The long-term fortune of economies will rise or fall depending on what happens with families, according to the report. There are two main trends that are a cause for concern, First, dependent elderly populations are sharply increasing at the same time productive working-age populations stagnate or even decline in many developed countries.
Second, there is a major decline in the number of children being raised in intact, married families.
By Harry Benson, Parliamentary Brief
Half of all babies born today will experience family breakdown before they have left school. The cost to the taxpayer of picking up the pieces is more than the entire defence budget.
There have been speeches, policy meetings, and a round-table discussion with agony- aunts. But just as it has been for decades under previous governments, family policy under the Coalition has defaulted to managing the consequences of breakdown.
There is no serious policy regarding its prevention. Recently the Centre for Social Justice awarded the coalition a puny two out of ten for its policy on family breakdown. This score looks generous to me.
Family breakdown costs individuals, families, and the taxpayer. This is no surprise. When parents split up, the family income is rarely enough to pay for the extra household.
The direct effect is economic. Half of all lone parents receive tax credits, benefits and housing. The indirect effects are relational, psychological and behavioural. Family breakdown places increased demands on health, police, social services, care, and schools.
The total bill adds up to an astonishing £42 billion per year, according to the Relationship Foundation.
By Jill Kirby, Conservative Home
The Chancellor should reflect on the role of families in creating a thriving economy. Working families experiencing falling incomes are about to suffer NI rises and the loss of tax credits, while rampant inflation is severely denting their spending power. So it’s not surprising that yesterday’s ComRes poll for the Mail showed 64% of the public think the Government doesn’t understand the problems faced by ordinary families.
The Treasury’s decision to cut back on non means-tested payments – such as Child Benefit and the family and baby elements of tax credits – might seem like easy targets, but such moves exacerbate the damaging effect of high marginal tax rates, creating real disincentives to breadwinners to increase their earnings.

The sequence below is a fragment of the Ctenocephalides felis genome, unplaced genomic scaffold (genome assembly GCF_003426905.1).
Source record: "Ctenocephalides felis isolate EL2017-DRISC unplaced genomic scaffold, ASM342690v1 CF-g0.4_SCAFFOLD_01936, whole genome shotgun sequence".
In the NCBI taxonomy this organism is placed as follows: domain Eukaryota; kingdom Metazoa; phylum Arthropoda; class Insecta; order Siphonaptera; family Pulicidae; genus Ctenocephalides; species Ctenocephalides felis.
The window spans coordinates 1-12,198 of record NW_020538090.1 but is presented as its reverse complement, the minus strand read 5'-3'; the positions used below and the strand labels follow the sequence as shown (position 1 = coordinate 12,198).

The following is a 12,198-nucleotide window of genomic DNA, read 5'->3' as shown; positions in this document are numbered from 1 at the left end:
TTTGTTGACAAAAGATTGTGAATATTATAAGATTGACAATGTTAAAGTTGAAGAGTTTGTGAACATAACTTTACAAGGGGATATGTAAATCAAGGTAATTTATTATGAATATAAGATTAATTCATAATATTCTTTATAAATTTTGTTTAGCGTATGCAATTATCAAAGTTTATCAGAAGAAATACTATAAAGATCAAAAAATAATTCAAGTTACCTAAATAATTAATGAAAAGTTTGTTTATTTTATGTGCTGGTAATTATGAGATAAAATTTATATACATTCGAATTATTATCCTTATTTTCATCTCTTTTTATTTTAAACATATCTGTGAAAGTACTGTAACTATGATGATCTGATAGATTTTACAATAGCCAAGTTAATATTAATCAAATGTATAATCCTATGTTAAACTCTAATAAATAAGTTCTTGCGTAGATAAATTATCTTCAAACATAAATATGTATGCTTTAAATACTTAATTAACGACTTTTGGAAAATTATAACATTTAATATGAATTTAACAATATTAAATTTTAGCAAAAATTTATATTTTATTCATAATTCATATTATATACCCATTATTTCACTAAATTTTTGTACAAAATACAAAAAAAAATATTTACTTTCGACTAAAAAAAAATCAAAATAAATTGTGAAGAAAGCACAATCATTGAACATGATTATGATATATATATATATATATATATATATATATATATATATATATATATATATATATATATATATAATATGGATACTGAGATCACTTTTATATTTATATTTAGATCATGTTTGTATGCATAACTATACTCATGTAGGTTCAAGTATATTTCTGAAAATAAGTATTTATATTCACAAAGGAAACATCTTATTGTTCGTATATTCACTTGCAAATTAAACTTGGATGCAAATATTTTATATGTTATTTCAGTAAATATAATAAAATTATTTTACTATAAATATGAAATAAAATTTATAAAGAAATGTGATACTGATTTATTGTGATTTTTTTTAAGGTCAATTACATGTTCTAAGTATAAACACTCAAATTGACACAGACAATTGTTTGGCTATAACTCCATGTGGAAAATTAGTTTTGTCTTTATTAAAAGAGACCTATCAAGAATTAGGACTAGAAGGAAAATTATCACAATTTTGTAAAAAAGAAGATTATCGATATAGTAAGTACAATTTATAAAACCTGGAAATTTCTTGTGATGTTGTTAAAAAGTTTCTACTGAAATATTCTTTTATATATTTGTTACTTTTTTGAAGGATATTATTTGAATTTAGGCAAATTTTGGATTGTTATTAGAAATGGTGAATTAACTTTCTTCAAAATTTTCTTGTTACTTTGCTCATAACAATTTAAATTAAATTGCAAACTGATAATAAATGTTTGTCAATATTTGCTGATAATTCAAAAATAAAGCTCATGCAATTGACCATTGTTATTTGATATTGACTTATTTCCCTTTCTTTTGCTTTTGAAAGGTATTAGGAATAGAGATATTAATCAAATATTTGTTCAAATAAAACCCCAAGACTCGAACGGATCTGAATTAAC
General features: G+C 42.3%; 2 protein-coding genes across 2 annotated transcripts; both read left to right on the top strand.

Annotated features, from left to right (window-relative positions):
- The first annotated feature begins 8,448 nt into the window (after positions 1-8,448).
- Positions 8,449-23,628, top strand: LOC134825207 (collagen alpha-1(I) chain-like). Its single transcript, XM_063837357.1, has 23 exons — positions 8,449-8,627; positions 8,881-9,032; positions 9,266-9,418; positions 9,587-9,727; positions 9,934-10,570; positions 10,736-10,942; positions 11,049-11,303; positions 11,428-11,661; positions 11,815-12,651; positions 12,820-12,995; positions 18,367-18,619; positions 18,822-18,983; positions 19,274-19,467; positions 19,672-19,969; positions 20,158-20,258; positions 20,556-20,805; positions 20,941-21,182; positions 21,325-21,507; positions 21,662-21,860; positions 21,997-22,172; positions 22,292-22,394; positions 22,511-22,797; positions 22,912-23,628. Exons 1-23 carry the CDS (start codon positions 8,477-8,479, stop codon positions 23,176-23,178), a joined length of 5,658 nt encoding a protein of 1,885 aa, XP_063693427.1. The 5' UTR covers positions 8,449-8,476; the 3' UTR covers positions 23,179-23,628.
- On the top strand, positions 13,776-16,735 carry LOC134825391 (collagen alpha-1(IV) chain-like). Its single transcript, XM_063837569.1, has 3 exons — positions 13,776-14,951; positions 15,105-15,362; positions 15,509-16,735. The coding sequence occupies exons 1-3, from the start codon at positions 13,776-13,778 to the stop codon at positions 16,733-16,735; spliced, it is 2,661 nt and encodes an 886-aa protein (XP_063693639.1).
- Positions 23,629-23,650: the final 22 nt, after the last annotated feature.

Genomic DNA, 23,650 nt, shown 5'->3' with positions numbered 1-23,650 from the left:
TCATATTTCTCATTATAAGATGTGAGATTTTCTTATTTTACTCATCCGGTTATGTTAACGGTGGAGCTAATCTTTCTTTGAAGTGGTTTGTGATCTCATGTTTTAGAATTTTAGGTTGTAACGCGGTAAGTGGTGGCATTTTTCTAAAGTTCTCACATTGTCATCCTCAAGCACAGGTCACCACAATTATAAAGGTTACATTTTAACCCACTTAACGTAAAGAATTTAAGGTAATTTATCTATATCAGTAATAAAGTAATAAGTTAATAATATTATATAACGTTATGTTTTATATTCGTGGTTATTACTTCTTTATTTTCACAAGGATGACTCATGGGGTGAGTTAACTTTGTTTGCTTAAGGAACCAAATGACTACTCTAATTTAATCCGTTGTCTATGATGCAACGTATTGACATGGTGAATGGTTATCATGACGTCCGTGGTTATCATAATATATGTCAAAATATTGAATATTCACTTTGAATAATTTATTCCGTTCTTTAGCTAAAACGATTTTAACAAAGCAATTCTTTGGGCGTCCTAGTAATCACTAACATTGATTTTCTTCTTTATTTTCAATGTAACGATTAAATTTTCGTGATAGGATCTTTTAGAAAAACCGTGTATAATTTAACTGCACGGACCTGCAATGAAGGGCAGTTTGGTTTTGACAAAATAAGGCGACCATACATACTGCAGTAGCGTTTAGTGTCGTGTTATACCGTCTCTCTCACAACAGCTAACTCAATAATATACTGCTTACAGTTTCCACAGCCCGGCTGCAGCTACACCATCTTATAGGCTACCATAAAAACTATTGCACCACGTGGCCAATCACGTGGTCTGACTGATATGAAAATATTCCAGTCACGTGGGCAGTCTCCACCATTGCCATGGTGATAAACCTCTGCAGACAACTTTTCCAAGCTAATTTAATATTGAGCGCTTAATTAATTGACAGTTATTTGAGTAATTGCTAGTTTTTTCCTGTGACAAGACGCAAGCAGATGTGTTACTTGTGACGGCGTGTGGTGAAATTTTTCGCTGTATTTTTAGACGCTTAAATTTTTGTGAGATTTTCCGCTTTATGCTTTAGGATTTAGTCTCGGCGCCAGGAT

George Osborne needs to think of families as engines of growth. It would be great to hear him outline a pro-family fiscal policy with clear incentives for work and family stability, not just to ease the burden on today’s families but to create social and economic capital for the future.
Charlemagne: The Economist
Europeans thought they were progressing towards an ideal civilisation. Now time is up, and it hurts
VIEWED from afar, Europeans are a complacent, ungrateful lot. Nannied from cradle to grave by the world’s most generous welfare systems, they squeal like spoiled children when asked to give up just a few of their playthings. As governments in the euro zone trim benefits and raise the retirement age in the wake of the sovereign-debt crisis, a wail of indignation has rung out and a wave of protests set in. “Unfair!” thundered Antonis Samaras, the Greek conservative opposition leader, this week, at the government’s proposed pension-reform plans. “Totally unfair!” howled Martine Aubry, the French opposition Socialist leader, at her country’s attempt to do the same.
American commentators seem particularly amused to watch Europeans “dismantle” their welfare systems, just as America embraces European-style universal health care. Only a year ago Europe’s leaders were laying into American free-marketry and declaring unbridled capitalism finished. “After listening to two years of stern and self-righteous lectures about the ‘failure’ of the American capitalist model,” writes Walter Russell Mead, an academic, “many Americans…are quietly enjoying the spectacle of the smug Europeans writhing in helpless indecision and pain over the continent’s self-inflicted wounds.”